20181008 Georgian Experience Image 01

Georgian Experience of Gender Biased Sex Selection

This policy brief presents the evidence on gender biased sex selection (GBSS) in Georgia, giving an overview of the so-called “sex ratio transition” process, and discussing the determinants of GBSS using a demand and supply-side approach. After its independence from the Soviet Union, Georgia started experiencing a significant rise of the sex ratio at birth (SRB) and in 2004 the country had reached one of the highest SRB rates in the world. A traditionally pronounced son preference was further strengthened by deteriorated economic conditions, decrease in fertility and relatively easy and cheap access to technologies for early sex determination and abortion. However, Georgia has managed to reverse and stabilize a skewed SRB rate. Among the factors that might have contributed are the strengthening of the social security system, improved economic conditions, a rise in fertility rates, economic empowerment of women, and the increased cultural influence of Western values. This trend reversal places Georgia in a unique position and may provide valuable insights for other countries who struggle with the same problem.

It is widely recognized that the Caucasus has traditionally been a “male-dominated region,” with a particularly strong son preference. However, before the dissolution of the Soviet Union in the early 1990s, sex ratios at birth in the Caucasus countries were very close to normal levels.

After independence from the Soviet Union, the SRB started rising immediately in Georgia, reaching 114.1 male births per 100 female births by 1999 (while the biologically normal SRB level is 105 male births per 100 female births). In the early 2000s, SRB peaked and stabilized between 112 and 115 male births per 100 female births for several years.  As Figure 1 shows, after reaching historically high levels in 2004, SRB started to decline and finally returned to a normal level by 2016.

Figure 1. Estimated sex ratio at birth in 1990-2016

Source: UNFPA, 2017.

The sex selection here is not discussed as “an archaic practice” in Georgia, but rather a modern reproductive behavior, a rational strategy responding to the surrounding environment – demand and supply factors. Demand-side factors include socio-economic and cultural factors that make having a boy more beneficial for a family and lower the value of girls – leading to son preference. The fertility rate is also accounted as a demand-side factor since low or decreasing fertility can increase incentives to perform selective abortions. As for the supply-side factors, they cover the ease of access to  technologies for early sex determination and selective abortion and its cost, as well as the content of the legislation regulating abortion.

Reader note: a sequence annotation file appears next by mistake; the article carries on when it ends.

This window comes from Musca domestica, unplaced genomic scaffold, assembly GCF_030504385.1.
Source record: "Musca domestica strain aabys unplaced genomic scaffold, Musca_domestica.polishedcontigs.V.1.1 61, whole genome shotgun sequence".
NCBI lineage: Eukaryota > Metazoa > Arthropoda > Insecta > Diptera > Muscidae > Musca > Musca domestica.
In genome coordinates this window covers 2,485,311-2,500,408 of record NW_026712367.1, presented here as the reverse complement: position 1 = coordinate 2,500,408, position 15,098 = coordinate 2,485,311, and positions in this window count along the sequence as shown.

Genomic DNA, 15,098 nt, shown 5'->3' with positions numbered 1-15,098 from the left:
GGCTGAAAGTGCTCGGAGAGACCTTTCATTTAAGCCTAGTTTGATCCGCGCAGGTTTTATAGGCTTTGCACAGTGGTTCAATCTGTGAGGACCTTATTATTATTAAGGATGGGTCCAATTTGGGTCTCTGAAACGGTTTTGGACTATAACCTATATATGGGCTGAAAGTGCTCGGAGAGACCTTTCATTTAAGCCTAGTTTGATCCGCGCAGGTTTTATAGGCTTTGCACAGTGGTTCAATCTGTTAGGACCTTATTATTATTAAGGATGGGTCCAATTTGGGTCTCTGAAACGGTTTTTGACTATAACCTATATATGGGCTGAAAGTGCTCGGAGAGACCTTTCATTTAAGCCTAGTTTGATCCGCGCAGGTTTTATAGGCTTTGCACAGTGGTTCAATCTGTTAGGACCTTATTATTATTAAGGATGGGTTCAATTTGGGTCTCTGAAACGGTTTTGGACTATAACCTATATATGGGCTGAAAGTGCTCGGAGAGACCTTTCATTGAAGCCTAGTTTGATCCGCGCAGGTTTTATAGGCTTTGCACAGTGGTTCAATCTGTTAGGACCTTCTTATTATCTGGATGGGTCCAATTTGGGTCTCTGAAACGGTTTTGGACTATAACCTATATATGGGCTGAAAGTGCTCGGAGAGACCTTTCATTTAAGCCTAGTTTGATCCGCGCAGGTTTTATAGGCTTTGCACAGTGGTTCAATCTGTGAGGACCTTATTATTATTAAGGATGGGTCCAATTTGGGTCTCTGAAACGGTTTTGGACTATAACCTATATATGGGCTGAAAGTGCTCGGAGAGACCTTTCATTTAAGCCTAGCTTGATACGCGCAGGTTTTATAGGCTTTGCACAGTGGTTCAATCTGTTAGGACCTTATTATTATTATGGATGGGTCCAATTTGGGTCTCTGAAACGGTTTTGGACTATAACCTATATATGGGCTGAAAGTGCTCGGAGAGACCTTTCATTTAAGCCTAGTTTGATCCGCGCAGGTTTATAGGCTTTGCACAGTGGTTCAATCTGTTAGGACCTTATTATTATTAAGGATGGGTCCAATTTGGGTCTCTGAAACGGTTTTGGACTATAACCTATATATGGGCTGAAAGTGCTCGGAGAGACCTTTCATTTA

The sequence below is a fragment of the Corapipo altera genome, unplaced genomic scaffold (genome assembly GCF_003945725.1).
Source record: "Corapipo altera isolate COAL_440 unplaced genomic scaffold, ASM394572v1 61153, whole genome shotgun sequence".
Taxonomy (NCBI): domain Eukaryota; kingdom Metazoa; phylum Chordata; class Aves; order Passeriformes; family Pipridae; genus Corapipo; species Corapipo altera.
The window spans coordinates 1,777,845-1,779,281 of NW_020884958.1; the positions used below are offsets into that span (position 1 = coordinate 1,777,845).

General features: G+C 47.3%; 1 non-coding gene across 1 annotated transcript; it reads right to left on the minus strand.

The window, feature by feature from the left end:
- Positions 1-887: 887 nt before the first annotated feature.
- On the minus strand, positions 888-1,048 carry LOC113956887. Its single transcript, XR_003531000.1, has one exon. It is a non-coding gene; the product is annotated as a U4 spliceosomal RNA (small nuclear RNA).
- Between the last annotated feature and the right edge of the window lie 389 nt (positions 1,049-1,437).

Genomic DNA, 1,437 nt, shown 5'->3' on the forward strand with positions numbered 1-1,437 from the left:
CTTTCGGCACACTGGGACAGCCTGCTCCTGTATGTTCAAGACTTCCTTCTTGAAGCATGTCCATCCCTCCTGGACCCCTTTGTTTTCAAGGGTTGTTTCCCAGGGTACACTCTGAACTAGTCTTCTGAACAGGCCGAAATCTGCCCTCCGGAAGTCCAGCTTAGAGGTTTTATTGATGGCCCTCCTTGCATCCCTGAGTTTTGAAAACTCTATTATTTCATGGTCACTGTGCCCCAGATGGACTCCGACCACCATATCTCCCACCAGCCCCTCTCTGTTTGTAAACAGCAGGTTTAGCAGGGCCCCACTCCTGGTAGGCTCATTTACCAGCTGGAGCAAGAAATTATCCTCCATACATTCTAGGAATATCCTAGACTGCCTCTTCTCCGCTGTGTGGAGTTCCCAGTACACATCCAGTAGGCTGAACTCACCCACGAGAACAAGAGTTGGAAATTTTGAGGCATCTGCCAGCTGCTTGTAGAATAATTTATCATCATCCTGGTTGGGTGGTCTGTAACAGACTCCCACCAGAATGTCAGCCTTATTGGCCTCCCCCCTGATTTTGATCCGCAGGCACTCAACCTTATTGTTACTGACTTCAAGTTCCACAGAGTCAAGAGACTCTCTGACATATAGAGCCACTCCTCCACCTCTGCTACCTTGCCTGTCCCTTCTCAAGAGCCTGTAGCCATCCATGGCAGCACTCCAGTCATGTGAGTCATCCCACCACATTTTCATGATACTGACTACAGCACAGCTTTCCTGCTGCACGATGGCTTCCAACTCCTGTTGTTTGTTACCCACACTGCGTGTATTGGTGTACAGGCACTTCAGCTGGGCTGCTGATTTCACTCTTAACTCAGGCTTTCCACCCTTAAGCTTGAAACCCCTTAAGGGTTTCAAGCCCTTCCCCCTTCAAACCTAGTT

Demand side factors

Factors increasing demand

Son preference and a patrilineal system. The traditional Georgian family is patrilineal. Patrilineality, also known as the male line, is a common kinship system in which an individual’s family membership derives from and is recorded through his or her father’s lineage. It generally involves the inheritance of property, rights, names, or titles by persons related through male kin. In such systems, women join their husbands’ families after marriage and are expected to care for their in-laws rather than their parents. Sons are expected to stay with their parents and take care of them. Thus, patrilineal systems make daughters less beneficial and desirable to their parents compared to sons. UNFPA (2017) concludes that the practice of post-marital co-residence with parents is still quite widespread in Georgian society, and this pattern is biased towards the male kin line, downplaying the role of women and their kin. The patrilocal residence (the situation in which a married couple resides with or near the husband’s parents) is more common in villages (more than 90%) than in urban areas (75%). The incidence of patrilocal residence is the lowest in Tbilisi (69%). In general, patrilocal residence decreases with improving economic conditions.

Demographic change – changes in fertility rates. Low or decreased fertility rates (when other factors favorable for GBSS are in place) mean that families are no longer able to ensure the birth of a son through repeated pregnancies. In societies characterized by strong son preference, and with increasing availability of sex detection technologies, couples start to opt for sex selection because they want to avoid additional births of girls, something that contraception cannot alone ensure. Therefore, low fertility acts as a “squeeze factor,” forcing parents to make choices ensuring the desired gender composition of their family.

An inverse relationship between fertility and SRB is observed in Georgia. The first decade of transition to market economy was severe for the country. Reducing household size was one strategy chosen by Georgian families to cope with increased rates of unemployment, deterioration of the social security system and deprivation of basic needs such as water and electricity. The decline of fertility during the years 1990-2003 coincided with increased SRB levels. When fertility started to rebound in 2003, the “squeeze factor” began to vanish, removing pressure on the SRB. At the same time, the SRB started to decline.